Clever Bastard
London's grubby answer to Bret Easton Ellis

Skinhead intellectual Stewart Home writes with a level of depravity that makes American Psycho read like Little Women. Black magick, tranny gang-bangs, and a delicate understanding of philosophy mingle with tales of beatings, mutilation, and slayings repeated over and over until the reader feels physically sick.

See also...
... by Iain Aitch
... in the Scope section
... from November 9, 1999

Simply calling Home a novelist, a theorist, a journalist, or an artist undersells the work. Calling him a highly intelligent wind-up merchant is much nearer to the truth -- whatever truth there is to be had. He recently cemented his reputation as a sexually deviant troublemaker with the distribution of 50,000 "Necrocards" -- donor cards for those who don't mind their body being used for sexual gratification after death. Home claims that it was a genuine attempt to help out necrophiles, one of the most neglected of sexual minorities, though he does admit that "it was also a way to meet lots of foxy goth chicks."

With a new book of essays (Confusion Incorporated) and a spoken word CD (Stewart Home Comes in Your Face), Home's been a busy boy, but it's his new novel Cuntthat's brought on the controversy. The story of "a cunt in search of cunt," as he puts it, follows a novelist so tired of the business that he can't be bothered to make up stories, basing his work on real-life experiences. This means he has to find and fuck his first one thousand sexual conquests in order to complete a job and keep himself in whisky. Of course, he has to murder a few along the way.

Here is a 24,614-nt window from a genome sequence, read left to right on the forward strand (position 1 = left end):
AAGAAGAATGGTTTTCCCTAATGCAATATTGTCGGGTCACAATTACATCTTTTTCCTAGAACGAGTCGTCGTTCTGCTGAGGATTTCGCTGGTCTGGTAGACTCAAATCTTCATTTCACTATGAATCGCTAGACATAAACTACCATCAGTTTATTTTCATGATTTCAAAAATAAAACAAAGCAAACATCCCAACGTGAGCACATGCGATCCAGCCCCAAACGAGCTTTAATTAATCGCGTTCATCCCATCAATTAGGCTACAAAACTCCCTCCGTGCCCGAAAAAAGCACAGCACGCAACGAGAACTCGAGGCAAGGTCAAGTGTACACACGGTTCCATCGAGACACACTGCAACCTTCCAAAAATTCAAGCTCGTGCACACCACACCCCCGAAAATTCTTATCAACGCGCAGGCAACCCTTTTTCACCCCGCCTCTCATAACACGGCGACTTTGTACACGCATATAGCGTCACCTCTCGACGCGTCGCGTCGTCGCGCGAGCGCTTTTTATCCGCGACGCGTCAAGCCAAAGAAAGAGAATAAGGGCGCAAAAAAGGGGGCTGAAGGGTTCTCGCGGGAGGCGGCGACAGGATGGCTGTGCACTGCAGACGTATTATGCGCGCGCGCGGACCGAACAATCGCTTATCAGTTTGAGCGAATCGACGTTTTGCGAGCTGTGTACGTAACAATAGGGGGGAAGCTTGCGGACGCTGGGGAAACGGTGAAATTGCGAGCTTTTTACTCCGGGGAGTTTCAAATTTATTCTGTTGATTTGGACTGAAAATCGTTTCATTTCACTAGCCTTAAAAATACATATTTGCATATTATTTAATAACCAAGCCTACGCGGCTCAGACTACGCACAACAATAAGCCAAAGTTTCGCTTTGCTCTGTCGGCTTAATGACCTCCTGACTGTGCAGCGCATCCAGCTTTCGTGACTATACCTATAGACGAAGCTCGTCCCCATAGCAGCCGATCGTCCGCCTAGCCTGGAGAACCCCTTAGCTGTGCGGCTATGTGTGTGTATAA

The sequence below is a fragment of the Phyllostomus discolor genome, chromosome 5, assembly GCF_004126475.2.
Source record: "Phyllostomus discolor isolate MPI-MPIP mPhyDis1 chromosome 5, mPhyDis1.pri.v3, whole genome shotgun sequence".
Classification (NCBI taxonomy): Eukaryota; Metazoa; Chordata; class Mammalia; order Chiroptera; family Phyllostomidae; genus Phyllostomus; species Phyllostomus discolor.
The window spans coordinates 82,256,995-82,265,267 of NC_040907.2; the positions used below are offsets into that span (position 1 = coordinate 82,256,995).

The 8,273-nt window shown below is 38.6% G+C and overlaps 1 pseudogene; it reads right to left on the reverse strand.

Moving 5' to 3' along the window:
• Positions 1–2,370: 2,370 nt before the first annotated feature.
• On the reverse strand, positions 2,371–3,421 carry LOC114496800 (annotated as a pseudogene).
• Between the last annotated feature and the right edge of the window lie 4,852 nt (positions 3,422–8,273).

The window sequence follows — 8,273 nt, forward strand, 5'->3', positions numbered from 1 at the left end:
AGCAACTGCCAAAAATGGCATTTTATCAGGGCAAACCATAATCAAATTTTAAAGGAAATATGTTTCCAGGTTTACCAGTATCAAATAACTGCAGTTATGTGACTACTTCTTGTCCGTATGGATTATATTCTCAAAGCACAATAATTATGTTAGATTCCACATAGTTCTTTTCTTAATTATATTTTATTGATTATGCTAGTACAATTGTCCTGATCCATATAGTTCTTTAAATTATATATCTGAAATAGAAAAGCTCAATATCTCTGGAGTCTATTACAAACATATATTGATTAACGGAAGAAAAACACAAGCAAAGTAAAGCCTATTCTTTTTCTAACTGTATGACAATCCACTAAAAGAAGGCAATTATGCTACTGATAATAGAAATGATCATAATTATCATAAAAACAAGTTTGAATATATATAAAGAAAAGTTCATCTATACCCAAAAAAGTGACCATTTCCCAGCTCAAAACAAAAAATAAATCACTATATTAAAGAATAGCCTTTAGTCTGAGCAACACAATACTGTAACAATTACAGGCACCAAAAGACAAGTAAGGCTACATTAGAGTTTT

Cunt's name alone left a nasty taste in the mouths of women's groups. His usual publisher (Serpent's Tail) rejected the book -- probably because Home's own main interests are avowedly "twenty-year-old girls and ten-year-old single malts (make sure you get those the right way 'round)" -- and no fewer than 43 printers refused to handle it. So why bother with such a problematic project?

"It was necessary in order to see what you can get away with," he told me over dinner in his favorite Bengali restaurant in the East End of London. "People were saying 'now's the time to make your career.' I thought, no, now's the time to shoot myself in the foot and just to throw up all the contradictions in the industry -- the way that everyone believes in free speech, but you do a book called Cunt and they're horrified."

Home also claims there was another pressing reason behind using the title: "I had a bet with these two twenty-year-old girl Finnish pop stars who I can't name. They bet me that I couldn't get a book called Cunt published in English and that they'd have group sex with me if I did."

Home divulged to me that he is now working on a novel about the Jack the Ripper murders, committed just yards from where we were dining. As we ate our curry, Home slid a red velvet-covered case across the table towards me. I flipped it open. Inside was a shiny silver-colored, very lethal looking surgeon's scalpel. He informed me it was a period replica of the type of knife the Ripper was believed to have used, "just for luck." Right. He became animated as he talked about the project and wolfed down his dessert so that we could dash off into the cold night where he could whisk me around the sites where the killings took place.

"This area has been used by whores for over four hundred years," he said. "They'll do it on an actual Ripper site for an extra ten quid," he told me gleefully as he pointed out a couple of skinny young women standing by the side of the road.

Obviously Home is a man who takes his research very seriously. Let's just hope he doesn't take it too seriously.

Iain Aitch has not used any prostitutes this week.